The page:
If you think that the big tech companies in the U.S. aren’t doing the same work for the American government, you aren’t paying attention.
Nokia said this month that it would stop its sales in Russia and denounced the invasion of Ukraine. But the Finnish company didn’t mention what it was leaving behind: equipment and software connecting the government’s most powerful tool for digital surveillance to the nation’s largest telecommunications network.
The tool was used to track supporters of the Russian opposition leader Alexei Navalny. Investigators said it had intercepted the phone calls of a Kremlin foe who was later assassinated. Called the System for Operative Investigative Activities, or SORM, it is also most likely being employed at this moment as President Vladimir Putin culls and silences anti-war voices inside Russia.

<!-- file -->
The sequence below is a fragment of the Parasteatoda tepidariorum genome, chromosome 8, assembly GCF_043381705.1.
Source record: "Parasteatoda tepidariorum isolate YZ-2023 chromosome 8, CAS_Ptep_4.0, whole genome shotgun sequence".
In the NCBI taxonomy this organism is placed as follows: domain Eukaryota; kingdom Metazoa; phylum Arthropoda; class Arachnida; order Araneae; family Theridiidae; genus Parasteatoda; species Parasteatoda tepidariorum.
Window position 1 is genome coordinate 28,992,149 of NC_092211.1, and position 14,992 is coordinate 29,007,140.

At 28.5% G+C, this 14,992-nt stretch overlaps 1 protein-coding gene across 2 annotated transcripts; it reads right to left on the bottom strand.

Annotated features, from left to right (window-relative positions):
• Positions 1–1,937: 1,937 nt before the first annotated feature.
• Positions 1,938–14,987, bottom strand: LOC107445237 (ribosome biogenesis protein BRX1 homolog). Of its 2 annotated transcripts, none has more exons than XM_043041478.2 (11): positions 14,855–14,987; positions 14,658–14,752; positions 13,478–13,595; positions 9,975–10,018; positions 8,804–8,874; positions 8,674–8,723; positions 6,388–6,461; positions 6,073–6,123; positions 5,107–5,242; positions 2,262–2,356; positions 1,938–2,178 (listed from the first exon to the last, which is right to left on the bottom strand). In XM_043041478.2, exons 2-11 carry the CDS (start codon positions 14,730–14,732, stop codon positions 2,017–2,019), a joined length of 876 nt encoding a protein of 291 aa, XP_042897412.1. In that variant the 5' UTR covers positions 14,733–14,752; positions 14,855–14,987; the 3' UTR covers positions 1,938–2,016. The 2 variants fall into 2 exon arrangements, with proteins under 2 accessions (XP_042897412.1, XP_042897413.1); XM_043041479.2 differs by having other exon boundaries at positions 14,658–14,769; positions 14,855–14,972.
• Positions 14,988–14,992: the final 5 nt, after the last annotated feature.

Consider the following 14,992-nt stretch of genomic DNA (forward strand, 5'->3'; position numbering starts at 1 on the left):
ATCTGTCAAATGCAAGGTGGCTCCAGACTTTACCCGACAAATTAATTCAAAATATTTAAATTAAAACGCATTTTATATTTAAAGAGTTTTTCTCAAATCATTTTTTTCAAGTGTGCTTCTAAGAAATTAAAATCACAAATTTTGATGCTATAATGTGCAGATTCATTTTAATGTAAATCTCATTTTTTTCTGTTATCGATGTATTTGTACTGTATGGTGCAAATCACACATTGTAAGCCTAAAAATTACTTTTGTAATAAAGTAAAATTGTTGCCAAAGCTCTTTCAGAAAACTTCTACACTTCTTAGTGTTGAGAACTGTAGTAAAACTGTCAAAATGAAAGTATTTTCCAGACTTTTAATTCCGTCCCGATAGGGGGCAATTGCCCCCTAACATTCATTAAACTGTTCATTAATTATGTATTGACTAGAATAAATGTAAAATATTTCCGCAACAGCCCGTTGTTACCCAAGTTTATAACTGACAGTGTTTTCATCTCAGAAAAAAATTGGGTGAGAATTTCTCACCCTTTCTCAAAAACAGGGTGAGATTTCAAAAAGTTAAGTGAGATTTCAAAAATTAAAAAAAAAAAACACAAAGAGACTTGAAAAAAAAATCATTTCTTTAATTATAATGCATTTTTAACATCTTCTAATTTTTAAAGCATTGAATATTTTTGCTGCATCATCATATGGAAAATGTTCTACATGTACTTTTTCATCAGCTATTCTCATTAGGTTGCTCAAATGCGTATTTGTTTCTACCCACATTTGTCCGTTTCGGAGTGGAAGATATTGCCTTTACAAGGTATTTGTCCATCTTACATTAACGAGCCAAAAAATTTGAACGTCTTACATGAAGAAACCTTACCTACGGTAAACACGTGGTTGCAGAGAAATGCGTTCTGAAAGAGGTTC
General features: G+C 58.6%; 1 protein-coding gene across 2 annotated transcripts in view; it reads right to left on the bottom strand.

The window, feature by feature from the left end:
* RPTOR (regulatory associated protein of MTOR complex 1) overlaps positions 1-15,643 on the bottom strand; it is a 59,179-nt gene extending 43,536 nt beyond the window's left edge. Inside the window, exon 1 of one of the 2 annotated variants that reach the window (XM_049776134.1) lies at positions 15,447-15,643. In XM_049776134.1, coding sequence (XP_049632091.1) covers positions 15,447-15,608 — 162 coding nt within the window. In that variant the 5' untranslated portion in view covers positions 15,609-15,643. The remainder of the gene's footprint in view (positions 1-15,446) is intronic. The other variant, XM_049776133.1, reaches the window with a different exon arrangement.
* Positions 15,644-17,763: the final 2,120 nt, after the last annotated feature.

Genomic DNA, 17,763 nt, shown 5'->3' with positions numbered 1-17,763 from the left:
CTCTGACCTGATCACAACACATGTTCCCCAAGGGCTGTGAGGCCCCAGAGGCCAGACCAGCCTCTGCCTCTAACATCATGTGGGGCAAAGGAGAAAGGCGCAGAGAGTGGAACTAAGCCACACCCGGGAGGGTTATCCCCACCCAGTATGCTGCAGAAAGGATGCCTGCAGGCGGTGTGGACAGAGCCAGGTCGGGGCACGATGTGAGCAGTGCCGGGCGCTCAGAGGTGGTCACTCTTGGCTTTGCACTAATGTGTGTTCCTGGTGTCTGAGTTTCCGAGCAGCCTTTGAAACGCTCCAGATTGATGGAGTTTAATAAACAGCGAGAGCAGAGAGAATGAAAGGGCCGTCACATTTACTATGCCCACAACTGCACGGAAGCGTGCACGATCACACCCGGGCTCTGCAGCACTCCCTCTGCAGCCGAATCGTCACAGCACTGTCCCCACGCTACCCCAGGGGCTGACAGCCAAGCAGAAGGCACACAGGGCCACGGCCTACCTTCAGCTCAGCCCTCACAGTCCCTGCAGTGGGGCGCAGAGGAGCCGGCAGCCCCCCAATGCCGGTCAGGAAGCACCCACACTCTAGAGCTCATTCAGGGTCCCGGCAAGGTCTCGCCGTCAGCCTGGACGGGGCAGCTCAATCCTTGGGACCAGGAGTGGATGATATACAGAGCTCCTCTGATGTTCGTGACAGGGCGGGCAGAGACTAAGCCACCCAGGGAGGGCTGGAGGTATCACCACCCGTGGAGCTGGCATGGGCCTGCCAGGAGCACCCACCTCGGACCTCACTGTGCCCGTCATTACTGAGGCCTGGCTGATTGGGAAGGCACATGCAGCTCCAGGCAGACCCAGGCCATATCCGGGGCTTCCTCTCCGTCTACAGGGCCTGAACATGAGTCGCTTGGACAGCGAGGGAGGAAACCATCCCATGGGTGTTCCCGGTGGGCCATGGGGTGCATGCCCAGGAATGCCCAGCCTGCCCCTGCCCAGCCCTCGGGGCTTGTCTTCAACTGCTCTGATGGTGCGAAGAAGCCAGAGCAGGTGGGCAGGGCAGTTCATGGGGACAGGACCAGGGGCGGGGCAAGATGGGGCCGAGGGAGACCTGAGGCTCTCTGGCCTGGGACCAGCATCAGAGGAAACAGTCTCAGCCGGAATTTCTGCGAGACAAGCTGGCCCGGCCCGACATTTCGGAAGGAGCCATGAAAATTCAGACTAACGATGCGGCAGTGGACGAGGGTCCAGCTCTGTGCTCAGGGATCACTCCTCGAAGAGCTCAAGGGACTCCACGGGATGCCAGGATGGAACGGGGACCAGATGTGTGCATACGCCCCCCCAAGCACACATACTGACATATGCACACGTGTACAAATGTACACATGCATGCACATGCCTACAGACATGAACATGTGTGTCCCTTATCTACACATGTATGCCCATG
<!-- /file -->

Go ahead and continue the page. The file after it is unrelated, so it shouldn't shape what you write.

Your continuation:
For more than five years, Nokia provided equipment and services to link SORM to Russia’s largest telecom service provider, MTS, according to company documents obtained by The New York Times. While Nokia does not make the tech that intercepts communications, the documents lay out how it worked with state-linked Russian companies to plan, streamline and troubleshoot the SORM system’s connection to the MTS network. Russia’s main intelligence service, the FSB, uses SORM to listen in on phone conversations, intercept emails and text messages, and track other internet communications.